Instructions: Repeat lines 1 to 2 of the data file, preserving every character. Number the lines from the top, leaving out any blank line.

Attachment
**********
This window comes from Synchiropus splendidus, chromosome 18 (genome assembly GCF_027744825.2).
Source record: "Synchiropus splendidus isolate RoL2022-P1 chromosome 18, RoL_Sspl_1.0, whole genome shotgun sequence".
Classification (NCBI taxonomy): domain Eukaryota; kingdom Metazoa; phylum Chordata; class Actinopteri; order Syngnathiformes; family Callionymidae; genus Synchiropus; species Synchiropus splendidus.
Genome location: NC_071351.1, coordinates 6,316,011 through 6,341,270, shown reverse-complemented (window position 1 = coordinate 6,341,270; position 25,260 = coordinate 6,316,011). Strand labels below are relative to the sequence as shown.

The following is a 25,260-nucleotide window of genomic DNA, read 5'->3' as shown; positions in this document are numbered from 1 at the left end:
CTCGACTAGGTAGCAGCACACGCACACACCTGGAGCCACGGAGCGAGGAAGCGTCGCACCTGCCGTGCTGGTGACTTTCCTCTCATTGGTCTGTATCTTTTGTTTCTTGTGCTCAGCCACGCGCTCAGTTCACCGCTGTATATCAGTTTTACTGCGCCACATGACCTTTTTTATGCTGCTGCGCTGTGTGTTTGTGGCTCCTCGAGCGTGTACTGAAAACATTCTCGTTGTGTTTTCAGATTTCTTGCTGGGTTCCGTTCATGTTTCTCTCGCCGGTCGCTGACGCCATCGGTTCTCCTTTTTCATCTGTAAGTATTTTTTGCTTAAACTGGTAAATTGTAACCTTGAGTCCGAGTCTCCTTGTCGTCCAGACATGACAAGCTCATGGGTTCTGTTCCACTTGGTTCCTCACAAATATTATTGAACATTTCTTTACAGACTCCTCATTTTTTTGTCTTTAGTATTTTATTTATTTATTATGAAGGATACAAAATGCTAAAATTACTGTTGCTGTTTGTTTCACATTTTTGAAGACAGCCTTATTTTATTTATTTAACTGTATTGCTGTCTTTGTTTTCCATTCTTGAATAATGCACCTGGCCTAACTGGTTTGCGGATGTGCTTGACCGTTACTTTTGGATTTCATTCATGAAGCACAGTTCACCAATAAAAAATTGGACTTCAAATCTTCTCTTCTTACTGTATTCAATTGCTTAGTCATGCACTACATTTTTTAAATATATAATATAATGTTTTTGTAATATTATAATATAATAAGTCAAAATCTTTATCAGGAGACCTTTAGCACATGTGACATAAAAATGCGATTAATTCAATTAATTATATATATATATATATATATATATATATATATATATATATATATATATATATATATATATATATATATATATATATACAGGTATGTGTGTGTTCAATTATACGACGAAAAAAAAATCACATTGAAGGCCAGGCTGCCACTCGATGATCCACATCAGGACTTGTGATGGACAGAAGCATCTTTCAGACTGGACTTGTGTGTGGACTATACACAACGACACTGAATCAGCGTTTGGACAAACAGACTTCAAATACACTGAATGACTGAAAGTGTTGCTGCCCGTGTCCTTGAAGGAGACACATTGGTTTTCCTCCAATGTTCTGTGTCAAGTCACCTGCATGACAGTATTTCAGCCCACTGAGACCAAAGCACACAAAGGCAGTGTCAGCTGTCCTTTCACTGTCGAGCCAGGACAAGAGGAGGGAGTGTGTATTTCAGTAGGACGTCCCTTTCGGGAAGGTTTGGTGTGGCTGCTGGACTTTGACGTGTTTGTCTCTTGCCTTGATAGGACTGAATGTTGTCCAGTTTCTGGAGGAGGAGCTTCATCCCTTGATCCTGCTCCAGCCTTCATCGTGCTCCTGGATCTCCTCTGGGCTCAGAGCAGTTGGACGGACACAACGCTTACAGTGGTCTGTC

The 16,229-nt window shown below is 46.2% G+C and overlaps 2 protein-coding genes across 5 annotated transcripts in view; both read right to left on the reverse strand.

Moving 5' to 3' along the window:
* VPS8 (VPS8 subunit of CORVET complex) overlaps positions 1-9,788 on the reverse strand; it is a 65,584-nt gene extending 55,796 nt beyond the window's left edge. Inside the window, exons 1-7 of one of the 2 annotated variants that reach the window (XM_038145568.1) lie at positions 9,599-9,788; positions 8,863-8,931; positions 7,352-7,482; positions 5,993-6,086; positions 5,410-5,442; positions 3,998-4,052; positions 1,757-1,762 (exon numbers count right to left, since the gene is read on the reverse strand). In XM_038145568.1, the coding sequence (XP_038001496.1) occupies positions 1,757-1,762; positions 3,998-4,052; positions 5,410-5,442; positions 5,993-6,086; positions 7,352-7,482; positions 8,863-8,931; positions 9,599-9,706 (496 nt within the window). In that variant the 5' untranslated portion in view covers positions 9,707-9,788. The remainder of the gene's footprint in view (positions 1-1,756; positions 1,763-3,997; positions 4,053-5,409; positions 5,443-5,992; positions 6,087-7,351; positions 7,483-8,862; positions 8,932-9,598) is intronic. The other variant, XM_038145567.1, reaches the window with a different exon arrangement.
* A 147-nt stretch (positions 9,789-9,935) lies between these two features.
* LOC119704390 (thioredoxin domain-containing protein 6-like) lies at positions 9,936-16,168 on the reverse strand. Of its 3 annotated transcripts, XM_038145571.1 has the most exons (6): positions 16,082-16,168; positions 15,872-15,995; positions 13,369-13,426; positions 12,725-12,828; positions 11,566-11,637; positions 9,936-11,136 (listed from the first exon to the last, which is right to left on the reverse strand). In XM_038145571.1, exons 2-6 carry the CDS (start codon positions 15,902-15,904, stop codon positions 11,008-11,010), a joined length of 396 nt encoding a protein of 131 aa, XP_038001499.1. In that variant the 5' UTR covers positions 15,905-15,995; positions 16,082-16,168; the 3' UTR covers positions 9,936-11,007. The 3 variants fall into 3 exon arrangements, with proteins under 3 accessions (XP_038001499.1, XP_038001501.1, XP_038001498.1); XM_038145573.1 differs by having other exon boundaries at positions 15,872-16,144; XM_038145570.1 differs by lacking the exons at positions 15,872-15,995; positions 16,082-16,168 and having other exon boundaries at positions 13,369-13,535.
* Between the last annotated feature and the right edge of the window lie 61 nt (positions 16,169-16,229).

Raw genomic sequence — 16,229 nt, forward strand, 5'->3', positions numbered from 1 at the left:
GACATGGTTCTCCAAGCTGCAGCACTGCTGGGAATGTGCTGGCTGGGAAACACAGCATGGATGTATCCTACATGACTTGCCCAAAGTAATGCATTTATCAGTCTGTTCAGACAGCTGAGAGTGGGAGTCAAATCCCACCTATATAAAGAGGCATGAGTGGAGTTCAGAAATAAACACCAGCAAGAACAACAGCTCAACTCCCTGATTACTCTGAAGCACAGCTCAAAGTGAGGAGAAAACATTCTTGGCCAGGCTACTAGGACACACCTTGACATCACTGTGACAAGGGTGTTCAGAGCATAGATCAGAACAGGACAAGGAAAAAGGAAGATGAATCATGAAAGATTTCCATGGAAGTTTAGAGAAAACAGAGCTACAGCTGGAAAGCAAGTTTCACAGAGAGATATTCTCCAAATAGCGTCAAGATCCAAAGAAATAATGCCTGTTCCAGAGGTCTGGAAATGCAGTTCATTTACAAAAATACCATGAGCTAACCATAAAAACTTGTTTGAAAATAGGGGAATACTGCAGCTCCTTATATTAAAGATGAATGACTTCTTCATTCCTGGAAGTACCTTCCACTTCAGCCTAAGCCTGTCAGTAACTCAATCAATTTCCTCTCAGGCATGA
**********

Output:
This window comes from Synchiropus splendidus, chromosome 18 (genome assembly GCF_027744825.2).
Source record: "Synchiropus splendidus isolate RoL2022-P1 chromosome 18, RoL_Sspl_1.0, whole genome shotgun sequence".